We're well past the midpoint of the winter. It's definitely the time when you're looking fully ahead to next season rather than back at last season. We have three weeks until Spring Training, which is pretty remarkable.
As always, if you have a question, use the link below to submit it -- and please be sure to include your first name, last initial and hometown. If you send a regular e-mail, be certain to use the word "mailbag" in the subject header -- if not, your mail may be directed to the spam folder, or otherwise ignored in an unbecoming manner.
I have a question about the signing of Sidney Ponson. With six pitchers competing for five spots, someone will be left out. What will the Cardinals do with that odd man? Would they test the trade waters or use the extra guy to strengthen the bullpen?
-- Kaden M., Springfield, Ky.
I wouldn't expect a trade, though it's not impossible. If Anthony Reyes wins the spot, odds are that Ponson would be sent to the bullpen, something he's said that he's open to. If Ponson wins out, you might see Reyes in the bullpen, though I'm not sure that would be the organization's first preference. I think what you might see is Reyes headed back to Memphis to start every fifth day there, where he'd be at the ready if anything happened to one of the other five starters. It's a good problem to have.
After reading a few articles about players doing well in Winter Leagues, I started to wonder how well success in the winter translates to the regular season. Can we expect players such as John Rodriguez to continue to hit well against Major League pitching, as he is in Puerto Rico?
-- Dan S., Florissant, Mo.
The translation isn't that great, because the level of competition is probably equivalent to the high Minors -- so don't expect Rodriguez to hit .340 with major power this year.
I do think, however, that in the case of someone such as Rodriguez, every at-bat helps, and the increased confidence of a successful winter can only help him. He has some things that he needs to work on -- like pitch recognition and handling offspeed and breaking pitches -- but every game where he keeps hitting is encouraging.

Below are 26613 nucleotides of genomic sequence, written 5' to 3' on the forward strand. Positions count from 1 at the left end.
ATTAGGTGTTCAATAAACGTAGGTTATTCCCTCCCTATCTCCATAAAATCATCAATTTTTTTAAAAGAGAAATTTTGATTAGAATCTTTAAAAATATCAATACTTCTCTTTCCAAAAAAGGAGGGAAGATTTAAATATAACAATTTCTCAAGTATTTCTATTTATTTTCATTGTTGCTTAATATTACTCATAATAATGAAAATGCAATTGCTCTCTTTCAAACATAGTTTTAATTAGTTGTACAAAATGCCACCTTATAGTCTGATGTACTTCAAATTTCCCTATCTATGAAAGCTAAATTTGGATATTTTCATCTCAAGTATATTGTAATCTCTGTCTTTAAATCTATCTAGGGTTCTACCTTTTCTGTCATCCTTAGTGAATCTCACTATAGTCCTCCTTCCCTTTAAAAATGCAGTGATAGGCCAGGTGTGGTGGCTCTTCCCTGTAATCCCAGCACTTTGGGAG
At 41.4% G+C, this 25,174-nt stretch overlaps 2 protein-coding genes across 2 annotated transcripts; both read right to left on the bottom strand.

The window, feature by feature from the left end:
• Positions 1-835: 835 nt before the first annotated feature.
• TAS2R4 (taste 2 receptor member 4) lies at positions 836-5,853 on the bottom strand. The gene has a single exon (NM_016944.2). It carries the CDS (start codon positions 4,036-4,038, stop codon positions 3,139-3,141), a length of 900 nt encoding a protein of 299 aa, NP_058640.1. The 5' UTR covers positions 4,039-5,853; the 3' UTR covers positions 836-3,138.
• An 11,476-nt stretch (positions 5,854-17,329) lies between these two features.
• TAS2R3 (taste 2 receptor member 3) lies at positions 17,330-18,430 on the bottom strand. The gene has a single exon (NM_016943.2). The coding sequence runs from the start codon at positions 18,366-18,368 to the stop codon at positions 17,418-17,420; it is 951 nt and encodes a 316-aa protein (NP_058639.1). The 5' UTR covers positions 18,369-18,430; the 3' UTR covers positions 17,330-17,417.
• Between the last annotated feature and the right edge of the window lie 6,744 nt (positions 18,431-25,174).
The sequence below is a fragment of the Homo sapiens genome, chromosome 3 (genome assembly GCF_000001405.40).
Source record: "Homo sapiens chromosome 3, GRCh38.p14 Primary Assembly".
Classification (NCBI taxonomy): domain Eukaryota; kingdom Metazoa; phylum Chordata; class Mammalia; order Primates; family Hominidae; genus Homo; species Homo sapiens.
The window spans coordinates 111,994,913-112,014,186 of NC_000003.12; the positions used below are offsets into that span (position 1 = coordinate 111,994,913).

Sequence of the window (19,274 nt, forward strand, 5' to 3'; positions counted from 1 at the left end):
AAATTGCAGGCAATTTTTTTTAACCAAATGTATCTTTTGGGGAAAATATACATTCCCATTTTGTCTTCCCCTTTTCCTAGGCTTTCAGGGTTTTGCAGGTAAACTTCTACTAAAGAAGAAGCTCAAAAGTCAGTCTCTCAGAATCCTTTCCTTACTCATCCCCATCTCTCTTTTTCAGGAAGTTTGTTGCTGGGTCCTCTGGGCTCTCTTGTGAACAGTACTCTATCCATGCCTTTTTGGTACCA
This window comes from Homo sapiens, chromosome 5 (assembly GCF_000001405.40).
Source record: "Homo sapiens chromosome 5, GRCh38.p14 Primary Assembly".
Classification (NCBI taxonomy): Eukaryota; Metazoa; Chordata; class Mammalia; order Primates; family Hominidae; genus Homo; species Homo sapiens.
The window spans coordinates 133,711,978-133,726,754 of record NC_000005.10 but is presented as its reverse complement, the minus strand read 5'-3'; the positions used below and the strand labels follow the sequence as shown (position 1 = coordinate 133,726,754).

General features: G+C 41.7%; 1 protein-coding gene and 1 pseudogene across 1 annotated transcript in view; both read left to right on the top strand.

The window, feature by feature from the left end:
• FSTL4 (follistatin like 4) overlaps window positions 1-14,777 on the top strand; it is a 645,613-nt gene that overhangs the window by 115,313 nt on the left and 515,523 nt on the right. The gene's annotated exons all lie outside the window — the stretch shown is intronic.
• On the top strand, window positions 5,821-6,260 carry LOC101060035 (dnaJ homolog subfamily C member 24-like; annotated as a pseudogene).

Oh, great Yoda of the baseball diamond, we need your wisdom. When we signed Juan Encarnacion, I was not happy. This was not the big-time outfielder we all coveted -- until I saw that he is from the Dominican Republic, the same country that Albert Pujols is from. I'm a believer that chemistry is a huge key, along with talent and injuries, for a successful season. In this age of being PC, I hope you understand my question: Do you think that this had any bearing in Walt Jocketty's decision?
-- Randy S., St. Louis
Yoda. I like that.
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I don't think it's inappropriate to wonder whether players benefit from being around people who have similar backgrounds -- whether that background is California, Mississippi, Korea or the Dominican Republic. Pujols and Encarnacion have known each other for several years, and Pujols speaks very highly of his new teammate as both a player and a person.
I don't know if that necessarily means Encarnacion's performance will improve, but it can't hurt. I don't believe it was part of the decision-making process, though. I think the Cardinals feel that Encarnacion is coming into his prime offensively, and that his speed and defense will benefit the club.
I was looking at the Cardinals roster online and saw that they didn't offer arbitration to Al Reyes. Yet everything else I read seems to count on him being a part of the Cardinals' second half next year. Was this misinformation, or is the team planning on signing him after May 1? I was just confused. Thanks.